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There is a serious point to Rev

02 May 2014

The TV comedy offers a truthful vision of the Church, says Paul Vallely

JUST before the final episode of the BBC2 series Rev this week (News, 14 March; Features, 28 March), a friend wondered where the sitcom could go, after the dramatic penultimate episode, which was set against the background of Passiontide. The answer, it turned out, was obvious. The final episode dealt with resurrection, which, it emerged, was far from the same thing as a happy ending.

This comedy series about a kindly bumbling vicar coping with the unending problems of a deprived inner-city parish has become something of a surprise hit over the past four years. In the run-up to last night's final episode in the show's third - and possibly final - series, it has amassed 1.7 million viewers.

It has been a good advert for the Church of England, and for faith in general. Its stumbling hero, the Revd Adam Smallbone, has been brilliantly played by Tom Hollander, who is also one of the writers of the script. He and his co-writer James Wood have clearly been assiduous in their background research. The series touches the pulse of church life with disturbing accuracy.

This has offered a rich vein of humour, affording everything from wry eyebrow-lifting smiles to outright squealing belly laughs. But non-believers have also learned some unexpected truths about how a parish priest's door is ever open to the most motley callers - from middle-class parents seeking a place at a church school to inner-city waifs and strays.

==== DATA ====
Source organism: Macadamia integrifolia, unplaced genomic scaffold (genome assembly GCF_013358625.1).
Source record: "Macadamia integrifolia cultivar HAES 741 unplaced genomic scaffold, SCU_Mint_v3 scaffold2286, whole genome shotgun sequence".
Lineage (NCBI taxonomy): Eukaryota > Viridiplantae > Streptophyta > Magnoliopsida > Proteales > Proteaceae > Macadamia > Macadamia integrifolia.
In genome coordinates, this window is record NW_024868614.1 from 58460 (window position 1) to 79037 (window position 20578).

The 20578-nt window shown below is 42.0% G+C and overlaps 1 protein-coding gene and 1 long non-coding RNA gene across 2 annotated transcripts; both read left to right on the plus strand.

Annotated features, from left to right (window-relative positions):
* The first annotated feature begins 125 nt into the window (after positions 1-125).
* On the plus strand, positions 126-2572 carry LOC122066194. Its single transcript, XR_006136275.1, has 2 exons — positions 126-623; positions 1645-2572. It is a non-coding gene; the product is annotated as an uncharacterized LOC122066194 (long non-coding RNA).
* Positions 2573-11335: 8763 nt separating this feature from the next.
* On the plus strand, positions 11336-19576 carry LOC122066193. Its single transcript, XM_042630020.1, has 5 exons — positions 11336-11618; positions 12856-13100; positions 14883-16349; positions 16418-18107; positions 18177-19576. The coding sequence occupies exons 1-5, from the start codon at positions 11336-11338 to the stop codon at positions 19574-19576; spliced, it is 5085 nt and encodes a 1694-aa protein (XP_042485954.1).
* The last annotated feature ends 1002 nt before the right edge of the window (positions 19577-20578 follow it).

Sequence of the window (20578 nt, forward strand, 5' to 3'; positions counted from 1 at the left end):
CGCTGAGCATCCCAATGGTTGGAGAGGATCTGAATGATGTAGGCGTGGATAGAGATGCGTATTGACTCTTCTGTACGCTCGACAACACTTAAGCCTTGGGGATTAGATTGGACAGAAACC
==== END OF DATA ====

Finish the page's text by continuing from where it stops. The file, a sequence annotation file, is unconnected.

What makes Smallbone a heroic figure is that he blunders his well-meaning way through all this without hiding his struggles with doubt. And, refreshingly, Rev is a rare commodity in modern television because it deals with Smallbone's relationship with God in a direct and uncyncial way. The interior monologues of the protagonist - and, indeed, everyone in the final episode - were presented utterly without the sneering that seems de rigueur in contemporary metropolitan culture.

Towards its end, Rev developed in an interesting way. It began as a comedy with serious elements. But it became something more complex and profound. This left some viewers baffled. One asked last week: "Is it a comedy, a drama, or a soap? It has humour without being silly, and the main character evokes sympathy, but he is quite half-hearted for a vicar. . . Is it meant to have a serious point?"

It certainly is. In this past series, Rev has made the transition from observational comedy to what, since Gabriel García Márquez, we have learned to call magic realism. It began subtly, with the echoes of the Last Supper in episode 4, and became more pointed.

In episode 5, a slightly febrile Smallbone took it upon himself to deliver a life-size cross by carrying it through the streets, in an episode that became hallucinogenic, and ended with Liam Neeson making a guest appearance as the kind of Jesus who would have been at home in an episode of Shameless. In the final episode, all the main characters gather for an Easter vigil, in a plot twist that defied everyday logic, but which was freighted with transcendent symbolism.

"Is this what resurrection is?" the hero asks, before he sings the Easter Exultet with a breathless beauty. It was not a happy ending, but it finally rejected the suggestion that the series had seemed to be outlining, that you can survive in the Church only if you are a conformist, careerist, legalist, pedant, or hypocrite. The light of a weak dawn flickered, but it offered the prospect of a new start. And perhaps that is all we can hope for.

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